Who To Pitch – Broadcast Edition

There is no question figuring out how the media works and who to send your story idea or story pitch to can be confusing, especially if you are new to media and PR or never been to a newsroom before. It can feel like a secret world that few ever get to see.


I have worked in a newsroom, a few to be exact. In this series, WHO TO PITCH, I am going to go over what I know about how newsrooms work and who best to pitch to help you find press success and media mentions.

In this edition, we are going to talk about broadcasting, television and radio newsrooms

Who Do I Pitch?


  • If you are pitching a larger major market television station and your story is breaking news or something timely, you could start with the assignments editor/assignment desk is a great place to start. It is the central spot in a newsroom for all stories, shoots, and producer/reporter requests. Take some time to do a bit of research to find out the names of the assignment editor/editors so you have a solid point of contact. I would also suggest reaching out to the show producer also. Producers are the show decision makers and it will ultimately be their call to cover a story or not.  When it comes to the major news of the day major stations or networks will have dinner hour (newscasts between 5 and 6 pm) and/or evening/late night newscasts (newscasts between 10 and 11:30 pm). Start with those in your news market, like in Canada CTV, Global, CityTv, and CBC, and in the United States,  CBS, NBC, ABC, and Fox.


  • If your story is a human interest story, identify who specifically covers those stories by watching the news several nights in a row or looking at archived segments online. If it is the same reporter each time, pitch that reporter. It if is not the same reporter, or beat reporter as they are known,  find out who the producer is for that show or, if it is a regular segment on the show, look for the segment producer and send your pitch to them.


  • If you are not sure who to send the pitch to look for an online staff directory or pitching tips on their “contact us” page.


  • Pick up the phone! This maybe be old school but sometimes it is the most efficient way to the information you need. Don’t be afraid to call the station and ask questions about who to pitch and how their decision process works. Who is the best person to pitch for breaking news? What kind of stories are they looking for? When is there production meeting? When is the best time to pitch for the morning news show? Evening news?  Morning shows? Weekends? Do they have a staff directory or tips sheet that might be helpful? The more you understand about how they operate and who handles what, the more effective, and successful, you will be.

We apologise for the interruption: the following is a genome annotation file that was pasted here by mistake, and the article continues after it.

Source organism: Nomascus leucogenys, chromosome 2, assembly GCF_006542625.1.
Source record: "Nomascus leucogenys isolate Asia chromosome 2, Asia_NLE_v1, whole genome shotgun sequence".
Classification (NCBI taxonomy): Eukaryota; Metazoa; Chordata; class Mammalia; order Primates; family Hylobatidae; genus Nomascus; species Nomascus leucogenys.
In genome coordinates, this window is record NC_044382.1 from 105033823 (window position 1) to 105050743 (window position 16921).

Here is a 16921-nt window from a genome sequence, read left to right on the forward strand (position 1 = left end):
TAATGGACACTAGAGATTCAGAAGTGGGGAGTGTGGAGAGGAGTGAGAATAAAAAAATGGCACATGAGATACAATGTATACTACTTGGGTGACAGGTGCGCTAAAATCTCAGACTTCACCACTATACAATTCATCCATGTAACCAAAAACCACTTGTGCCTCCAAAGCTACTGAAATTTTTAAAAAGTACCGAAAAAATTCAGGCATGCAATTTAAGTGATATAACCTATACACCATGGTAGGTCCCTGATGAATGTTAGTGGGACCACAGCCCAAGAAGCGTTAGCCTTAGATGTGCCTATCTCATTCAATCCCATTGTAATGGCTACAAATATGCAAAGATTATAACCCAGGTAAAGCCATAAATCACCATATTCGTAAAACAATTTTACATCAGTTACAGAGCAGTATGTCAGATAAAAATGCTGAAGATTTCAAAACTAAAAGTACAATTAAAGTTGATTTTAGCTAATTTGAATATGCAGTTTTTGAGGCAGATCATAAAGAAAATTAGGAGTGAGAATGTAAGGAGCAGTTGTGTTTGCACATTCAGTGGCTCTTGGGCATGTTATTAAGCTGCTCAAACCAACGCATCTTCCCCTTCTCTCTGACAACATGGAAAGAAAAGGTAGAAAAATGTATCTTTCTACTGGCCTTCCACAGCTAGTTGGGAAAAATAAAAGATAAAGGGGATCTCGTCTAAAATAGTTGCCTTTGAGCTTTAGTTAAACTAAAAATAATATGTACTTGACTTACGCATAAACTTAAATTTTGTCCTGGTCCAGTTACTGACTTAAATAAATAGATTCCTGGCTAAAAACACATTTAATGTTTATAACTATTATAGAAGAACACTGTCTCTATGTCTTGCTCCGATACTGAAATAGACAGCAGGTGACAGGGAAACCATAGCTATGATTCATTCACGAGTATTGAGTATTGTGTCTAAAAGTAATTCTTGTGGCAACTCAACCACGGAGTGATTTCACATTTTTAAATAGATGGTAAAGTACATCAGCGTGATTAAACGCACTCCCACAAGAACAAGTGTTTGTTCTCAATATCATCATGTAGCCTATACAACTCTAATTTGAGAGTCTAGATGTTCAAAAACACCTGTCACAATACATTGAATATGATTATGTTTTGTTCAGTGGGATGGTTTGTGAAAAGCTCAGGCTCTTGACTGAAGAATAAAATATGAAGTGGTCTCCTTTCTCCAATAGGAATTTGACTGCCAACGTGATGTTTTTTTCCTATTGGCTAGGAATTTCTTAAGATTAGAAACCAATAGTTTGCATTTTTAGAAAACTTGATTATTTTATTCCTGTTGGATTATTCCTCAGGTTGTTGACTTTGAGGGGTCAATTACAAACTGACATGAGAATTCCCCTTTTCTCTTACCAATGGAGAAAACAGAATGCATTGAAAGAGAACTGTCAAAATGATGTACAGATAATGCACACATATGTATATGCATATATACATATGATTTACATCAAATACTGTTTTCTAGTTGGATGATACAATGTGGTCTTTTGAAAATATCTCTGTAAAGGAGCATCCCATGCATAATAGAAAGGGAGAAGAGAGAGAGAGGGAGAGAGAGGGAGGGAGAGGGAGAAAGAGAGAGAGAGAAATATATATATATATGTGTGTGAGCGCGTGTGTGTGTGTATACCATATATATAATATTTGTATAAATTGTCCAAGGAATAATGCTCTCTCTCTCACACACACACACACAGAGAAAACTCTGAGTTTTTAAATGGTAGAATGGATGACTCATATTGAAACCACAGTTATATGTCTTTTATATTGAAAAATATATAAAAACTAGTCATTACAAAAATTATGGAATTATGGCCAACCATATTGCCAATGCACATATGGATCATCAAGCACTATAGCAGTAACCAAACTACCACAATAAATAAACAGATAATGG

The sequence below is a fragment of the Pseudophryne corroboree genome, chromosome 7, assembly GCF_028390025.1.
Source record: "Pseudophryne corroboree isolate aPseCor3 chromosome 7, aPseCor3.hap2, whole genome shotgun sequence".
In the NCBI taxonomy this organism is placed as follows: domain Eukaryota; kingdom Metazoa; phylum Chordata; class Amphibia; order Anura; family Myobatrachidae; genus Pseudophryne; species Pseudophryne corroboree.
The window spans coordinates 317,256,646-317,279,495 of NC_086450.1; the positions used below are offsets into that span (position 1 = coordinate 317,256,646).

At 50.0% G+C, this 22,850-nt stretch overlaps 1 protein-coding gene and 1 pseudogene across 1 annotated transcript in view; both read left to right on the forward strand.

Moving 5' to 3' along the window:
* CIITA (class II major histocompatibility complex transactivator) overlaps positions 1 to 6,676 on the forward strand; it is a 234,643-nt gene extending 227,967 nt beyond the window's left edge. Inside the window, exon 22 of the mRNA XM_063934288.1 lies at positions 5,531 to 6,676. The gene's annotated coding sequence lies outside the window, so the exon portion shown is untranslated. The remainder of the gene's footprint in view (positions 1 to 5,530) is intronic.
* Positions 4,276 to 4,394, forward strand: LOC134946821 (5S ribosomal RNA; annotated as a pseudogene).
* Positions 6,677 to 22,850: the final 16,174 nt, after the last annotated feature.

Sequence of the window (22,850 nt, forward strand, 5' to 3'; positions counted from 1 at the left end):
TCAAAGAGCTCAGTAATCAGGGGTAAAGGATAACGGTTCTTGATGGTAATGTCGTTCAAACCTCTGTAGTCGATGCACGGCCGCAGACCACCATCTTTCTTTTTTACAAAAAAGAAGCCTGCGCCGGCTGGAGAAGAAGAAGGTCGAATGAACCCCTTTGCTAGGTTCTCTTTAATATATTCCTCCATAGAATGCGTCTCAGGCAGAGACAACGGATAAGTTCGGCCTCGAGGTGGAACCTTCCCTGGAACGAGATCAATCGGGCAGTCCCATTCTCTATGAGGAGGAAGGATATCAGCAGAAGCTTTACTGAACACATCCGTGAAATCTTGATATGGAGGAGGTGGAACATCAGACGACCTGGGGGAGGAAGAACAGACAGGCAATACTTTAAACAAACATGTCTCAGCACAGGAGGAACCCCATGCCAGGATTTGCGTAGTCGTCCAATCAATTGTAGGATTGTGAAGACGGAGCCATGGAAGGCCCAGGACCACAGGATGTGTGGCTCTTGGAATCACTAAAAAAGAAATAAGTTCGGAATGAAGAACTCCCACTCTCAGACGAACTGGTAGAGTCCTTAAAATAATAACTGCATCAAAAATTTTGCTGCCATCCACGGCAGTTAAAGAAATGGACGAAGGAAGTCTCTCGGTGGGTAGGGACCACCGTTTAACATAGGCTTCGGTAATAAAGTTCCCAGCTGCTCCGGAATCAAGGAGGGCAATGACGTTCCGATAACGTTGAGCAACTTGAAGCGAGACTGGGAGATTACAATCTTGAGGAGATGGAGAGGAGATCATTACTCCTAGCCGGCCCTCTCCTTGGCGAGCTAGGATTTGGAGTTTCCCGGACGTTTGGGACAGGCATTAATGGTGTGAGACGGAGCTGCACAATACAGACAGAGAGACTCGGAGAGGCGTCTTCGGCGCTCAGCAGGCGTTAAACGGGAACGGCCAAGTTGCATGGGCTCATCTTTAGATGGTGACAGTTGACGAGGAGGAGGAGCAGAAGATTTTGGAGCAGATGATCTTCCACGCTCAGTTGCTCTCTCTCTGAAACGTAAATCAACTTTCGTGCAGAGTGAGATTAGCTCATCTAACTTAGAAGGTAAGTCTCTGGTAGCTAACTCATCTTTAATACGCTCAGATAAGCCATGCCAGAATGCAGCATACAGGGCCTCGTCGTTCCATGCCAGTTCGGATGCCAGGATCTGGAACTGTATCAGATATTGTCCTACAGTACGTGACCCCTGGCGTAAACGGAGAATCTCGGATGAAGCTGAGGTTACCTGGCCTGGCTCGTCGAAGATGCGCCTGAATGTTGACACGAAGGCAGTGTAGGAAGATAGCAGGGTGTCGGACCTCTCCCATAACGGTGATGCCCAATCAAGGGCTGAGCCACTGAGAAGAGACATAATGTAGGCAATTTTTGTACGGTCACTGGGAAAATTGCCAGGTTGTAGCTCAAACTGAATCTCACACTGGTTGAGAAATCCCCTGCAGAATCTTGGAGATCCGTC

• If you are looking to land a segment on a morning show television then you need to look for the producer of the show. Pitch the show producer, not the news desk, anchor or assignment editor. Same thing with hosted shows like The Social, Cityline, Dr. Oz, and the like. Don’t pitch Tracy Moore, the host of Cityline, pitch the show producer.


  • When it comes to news radio, there are a couple of ways you could go. If it is an all-news radio station, like 680News in Toronto or 1010Wins in New York, pitch the show editor or producer. Smaller radios stations might only have one producer or have a host who produces their own show, whereas larger radio stations will have many producers, each show could have it’s, own producer.  When in doubt, pick up the phone!


  • Consume the news! This is so important so you know who reports /covers human interest stories, controversial or investigative stories, individual communities and more. This step will keep you informed, it will let you know when you should be jumping on a story, how to pitch and who to pitch.


Social media can be a big help when it comes to figuring out who to connect with when it comes to story pitches. Twitter will help you do the research needed to figure out what to pitch and who to pitch.

Twitter will help you do the research needed to figure out what to pitch and who to pitch.

  • Start following media outlets
  • Start following journalists
    • reporters
    • writers
    • anchors & hosts
    • producers
    • segment producers
    • assignment editors
  • Make lists of all these great media contacts you are following
  • Share some of your own great content
  • Share/retweet some of the great content journalists are sharing
  • Reach out and make contact with key media players you might want to pitch

LinkedIn is also a great platform to do some research. It is a professional platform and that means journalists will list their professional credentials in their profiles. Use the information wisely.

  • Make connections
  • Don’t stalk
  • Do offer information and value

One key thing to remember most journalists still prefer to be pitched via email rather than be pitched via social media. Do your research on social, make connections on social but pitch via email!

Author: ChristyAnn

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